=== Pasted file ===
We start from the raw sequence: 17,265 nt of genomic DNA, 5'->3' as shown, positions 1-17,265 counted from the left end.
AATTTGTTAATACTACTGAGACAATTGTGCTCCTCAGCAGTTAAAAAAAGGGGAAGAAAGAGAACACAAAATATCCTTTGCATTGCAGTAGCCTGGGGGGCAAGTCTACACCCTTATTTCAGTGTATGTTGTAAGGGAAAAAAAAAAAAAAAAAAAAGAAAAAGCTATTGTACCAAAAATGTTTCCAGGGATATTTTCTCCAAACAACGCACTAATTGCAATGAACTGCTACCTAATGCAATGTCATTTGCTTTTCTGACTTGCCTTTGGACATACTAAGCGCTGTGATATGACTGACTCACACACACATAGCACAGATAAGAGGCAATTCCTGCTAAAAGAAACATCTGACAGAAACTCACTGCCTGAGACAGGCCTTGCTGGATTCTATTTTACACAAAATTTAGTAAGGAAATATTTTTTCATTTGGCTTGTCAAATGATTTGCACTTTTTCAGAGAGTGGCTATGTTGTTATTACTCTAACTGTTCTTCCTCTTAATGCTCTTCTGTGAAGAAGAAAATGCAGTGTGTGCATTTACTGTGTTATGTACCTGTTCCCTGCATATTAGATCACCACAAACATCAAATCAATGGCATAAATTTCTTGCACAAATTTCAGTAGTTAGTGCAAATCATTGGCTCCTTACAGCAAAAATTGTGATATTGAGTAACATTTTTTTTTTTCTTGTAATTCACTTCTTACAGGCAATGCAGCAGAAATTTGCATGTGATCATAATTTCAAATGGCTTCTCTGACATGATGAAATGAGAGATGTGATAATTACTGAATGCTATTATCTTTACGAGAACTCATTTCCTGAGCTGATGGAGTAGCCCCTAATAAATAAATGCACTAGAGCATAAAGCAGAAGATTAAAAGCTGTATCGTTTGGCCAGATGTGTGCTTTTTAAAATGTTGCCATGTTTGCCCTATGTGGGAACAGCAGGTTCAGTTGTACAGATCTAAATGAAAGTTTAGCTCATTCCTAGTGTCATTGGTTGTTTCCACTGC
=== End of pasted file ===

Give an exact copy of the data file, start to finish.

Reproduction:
We start from the raw sequence: 17,265 nt of genomic DNA, 5'->3' as shown, positions 1-17,265 counted from the left end.
AATTTGTTAATACTACTGAGACAATTGTGCTCCTCAGCAGTTAAAAAAAGGGGAAGAAAGAGAACACAAAATATCCTTTGCATTGCAGTAGCCTGGGGGGCAAGTCTACACCCTTATTTCAGTGTATGTTGTAAGGGAAAAAAAAAAAAAAAAAAAAGAAAAAGCTATTGTACCAAAAATGTTTCCAGGGATATTTTCTCCAAACAACGCACTAATTGCAATGAACTGCTACCTAATGCAATGTCATTTGCTTTTCTGACTTGCCTTTGGACATACTAAGCGCTGTGATATGACTGACTCACACACACATAGCACAGATAAGAGGCAATTCCTGCTAAAAGAAACATCTGACAGAAACTCACTGCCTGAGACAGGCCTTGCTGGATTCTATTTTACACAAAATTTAGTAAGGAAATATTTTTTCATTTGGCTTGTCAAATGATTTGCACTTTTTCAGAGAGTGGCTATGTTGTTATTACTCTAACTGTTCTTCCTCTTAATGCTCTTCTGTGAAGAAGAAAATGCAGTGTGTGCATTTACTGTGTTATGTACCTGTTCCCTGCATATTAGATCACCACAAACATCAAATCAATGGCATAAATTTCTTGCACAAATTTCAGTAGTTAGTGCAAATCATTGGCTCCTTACAGCAAAAATTGTGATATTGAGTAACATTTTTTTTTTTCTTGTAATTCACTTCTTACAGGCAATGCAGCAGAAATTTGCATGTGATCATAATTTCAAATGGCTTCTCTGACATGATGAAATGAGAGATGTGATAATTACTGAATGCTATTATCTTTACGAGAACTCATTTCCTGAGCTGATGGAGTAGCCCCTAATAAATAAATGCACTAGAGCATAAAGCAGAAGATTAAAAGCTGTATCGTTTGGCCAGATGTGTGCTTTTTAAAATGTTGCCATGTTTGCCCTATGTGGGAACAGCAGGTTCAGTTGTACAGATCTAAATGAAAGTTTAGCTCATTCCTAGTGTCATTGGTTGTTTCCACTGC